Stanly represented at ninth annual NBA Cares Special Olympics Unified game
Published 11:04 pm Friday, February 15, 2019
CHARLOTTE — She wore 15 as her jersey number, which is what she normally wears. But to one row of fans, she was No. 1.
Stanly County Special Olympics athlete Kellie Hearne was one of only 12 representatives from around the world who played in Friday’s ninth annual NBA Cares Special Olympics Unified Game at Bojangles Coliseum.
The game kicked off a weekend of All-Star festivities, including a celebrity basketball game which followed the Unified Game.
Hearne played on the teal-clad home team, coached by Peter Burns of SEC Network and the Portland Trail Blazers’ Damien Lillard. Her teammates included former WNBA players Swin Cash and Taj McWilliams, along with four-time NBA champion Horace Grant and former Hornets point guard Muggsy Bogues. Also on her team were Special Olympics athletes from Japan, Germany and Canada, along with fellow North Carolinian Marquise Ledbetter.
The away team, coached by Dari Nowkhah of SEC Now and the Boston Celtics’ Kyrie Irving, included former WNBA player Ashley Battle and current player Stefanie Dolson of the Chicago Sky, along with former NBA stars Ron Harper and Dikembe Mutombo.
Friday’s demonstration game was said to “feature athletes with and without intellectual disabilities playing on the same team to highlight the game’s value of inclusion and acceptance,” according to a press release from the NBA.
Before the game, the players on both squads had the chance to meet and mingle, which Hearne said she liked very much. She said the players “were down to earth, nice, humble and had good sportsmanship.”
After both teams were introduced by Miami Heat public address announcer Michael Baiamonte, the teams played two 18-minute halves and the game tipped off with Hearne on the bench to start.
After an early timeout, Hearne entered the game. She had two shots in the first half which did not go. However, she made her presence felt on defense, blocking two shots and pulling down several rebounds. At halftime, Hearne and her teammates led 18-13.
In the second half, one humorous moment saw Hearne standing next to Harper; the former NBA star smiled when she boxed him out trying for a rebound on a free-throw attempt.
“I have seen him on TV…I just took it and rolled with it,” Hearne said.
The game result went down to the wire, with Mutombo getting a rebound instead of Hearne on a missed foul shot to end the game with the away team winning 27-26.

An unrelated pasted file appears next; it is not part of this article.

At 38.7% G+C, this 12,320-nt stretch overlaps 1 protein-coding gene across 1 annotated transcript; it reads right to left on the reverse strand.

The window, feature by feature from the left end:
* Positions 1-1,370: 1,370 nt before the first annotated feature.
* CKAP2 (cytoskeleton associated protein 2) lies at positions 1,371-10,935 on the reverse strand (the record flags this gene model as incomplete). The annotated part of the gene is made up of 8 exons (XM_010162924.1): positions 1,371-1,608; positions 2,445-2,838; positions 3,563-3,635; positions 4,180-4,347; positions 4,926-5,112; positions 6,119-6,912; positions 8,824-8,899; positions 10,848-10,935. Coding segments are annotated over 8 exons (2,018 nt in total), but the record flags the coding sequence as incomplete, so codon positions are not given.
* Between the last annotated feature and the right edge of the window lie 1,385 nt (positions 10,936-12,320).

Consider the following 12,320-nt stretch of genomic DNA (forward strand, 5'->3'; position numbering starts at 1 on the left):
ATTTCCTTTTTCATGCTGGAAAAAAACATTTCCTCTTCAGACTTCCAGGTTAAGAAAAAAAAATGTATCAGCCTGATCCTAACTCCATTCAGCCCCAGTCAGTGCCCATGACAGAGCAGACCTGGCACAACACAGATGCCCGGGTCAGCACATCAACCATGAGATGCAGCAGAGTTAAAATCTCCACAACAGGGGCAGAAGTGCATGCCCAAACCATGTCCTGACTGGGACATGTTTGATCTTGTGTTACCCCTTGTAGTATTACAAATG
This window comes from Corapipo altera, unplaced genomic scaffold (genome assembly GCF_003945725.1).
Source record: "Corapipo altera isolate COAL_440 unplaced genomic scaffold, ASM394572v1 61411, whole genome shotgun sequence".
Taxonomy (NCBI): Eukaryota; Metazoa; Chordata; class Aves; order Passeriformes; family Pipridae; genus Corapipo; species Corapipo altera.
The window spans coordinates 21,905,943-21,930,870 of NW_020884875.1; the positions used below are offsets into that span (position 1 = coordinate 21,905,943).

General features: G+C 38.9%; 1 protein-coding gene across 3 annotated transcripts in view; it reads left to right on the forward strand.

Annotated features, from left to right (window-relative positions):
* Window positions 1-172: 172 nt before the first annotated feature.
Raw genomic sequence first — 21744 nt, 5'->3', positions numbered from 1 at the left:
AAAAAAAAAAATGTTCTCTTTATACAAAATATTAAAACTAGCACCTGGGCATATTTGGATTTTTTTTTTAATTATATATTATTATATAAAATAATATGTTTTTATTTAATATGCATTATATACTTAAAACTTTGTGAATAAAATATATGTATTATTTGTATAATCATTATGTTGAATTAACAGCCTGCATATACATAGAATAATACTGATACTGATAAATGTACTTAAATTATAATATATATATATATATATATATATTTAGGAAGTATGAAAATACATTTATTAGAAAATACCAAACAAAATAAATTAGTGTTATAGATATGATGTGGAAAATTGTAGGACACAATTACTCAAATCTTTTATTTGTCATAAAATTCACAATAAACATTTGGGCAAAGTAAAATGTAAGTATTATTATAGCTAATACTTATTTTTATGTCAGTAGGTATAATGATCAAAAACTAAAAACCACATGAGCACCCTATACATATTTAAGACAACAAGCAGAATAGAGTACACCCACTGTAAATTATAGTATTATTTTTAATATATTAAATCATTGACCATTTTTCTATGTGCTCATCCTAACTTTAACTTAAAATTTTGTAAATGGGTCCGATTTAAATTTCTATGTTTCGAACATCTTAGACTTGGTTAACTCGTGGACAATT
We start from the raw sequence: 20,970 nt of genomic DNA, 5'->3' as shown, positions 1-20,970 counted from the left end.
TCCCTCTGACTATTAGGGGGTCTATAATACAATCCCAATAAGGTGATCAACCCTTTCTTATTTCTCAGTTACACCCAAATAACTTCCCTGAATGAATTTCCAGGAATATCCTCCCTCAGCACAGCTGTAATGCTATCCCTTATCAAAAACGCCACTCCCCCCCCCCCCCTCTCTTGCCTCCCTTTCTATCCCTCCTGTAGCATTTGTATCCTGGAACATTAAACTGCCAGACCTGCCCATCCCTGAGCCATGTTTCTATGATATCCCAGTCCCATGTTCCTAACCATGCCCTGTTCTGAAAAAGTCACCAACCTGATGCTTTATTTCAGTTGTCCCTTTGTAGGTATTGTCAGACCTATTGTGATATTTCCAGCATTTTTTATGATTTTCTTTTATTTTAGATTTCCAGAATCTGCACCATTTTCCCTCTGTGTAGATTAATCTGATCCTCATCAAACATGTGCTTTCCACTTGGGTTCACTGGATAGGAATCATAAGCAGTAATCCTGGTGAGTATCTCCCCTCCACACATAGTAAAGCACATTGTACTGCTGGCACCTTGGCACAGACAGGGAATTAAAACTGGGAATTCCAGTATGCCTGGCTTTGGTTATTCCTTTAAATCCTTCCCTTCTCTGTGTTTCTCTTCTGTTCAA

After the game, smiles abounded on the faces of the former pro players and the Special Olympics athletes regardless of the outcome.
“Being a girl from North Carolina, getting to go and play for the whole state of North Carolina” was also meaningful, according to Hearne.
Hearne had several fans in attendance representing Stanly County Special Olympics, including the group’s local director Kathy Odell.
“When we found out there were only 12 (Special Olympics) athletes from around the world (scheduled to play) and Kellie was one of them, the team was so excited. It certainly was the dream of a lifetime for her to get and meet these players…we’re just so proud of Kellie,” Odell said.
She added the NBA “recognizes that the skill level of these athletes is above and beyond what they’ve ever, ever expected and to get to play with them is a great honor.” Odell also noted the unselfishness showed by players on the court sharing the basketball, like Hearne’s teammates, including the former Charlotte point guard Bogues.
After the game, Bogues talked about playing in the Unified Game, which he has played in previously, saying Friday’s game “was an unbelievable experience for me. I love this game; I look forward to this.”
He added the game is about inclusion and “not leaving anybody out. We don’t leave anybody out whether it’s a wheelchair, a disability or whatever the case may be. They have a passion for this game and they displayed it on the court; it brings joy to me.”
“Basketball is universal; you don’t have to speak it as long as you’re out there playing it,” Bogues added.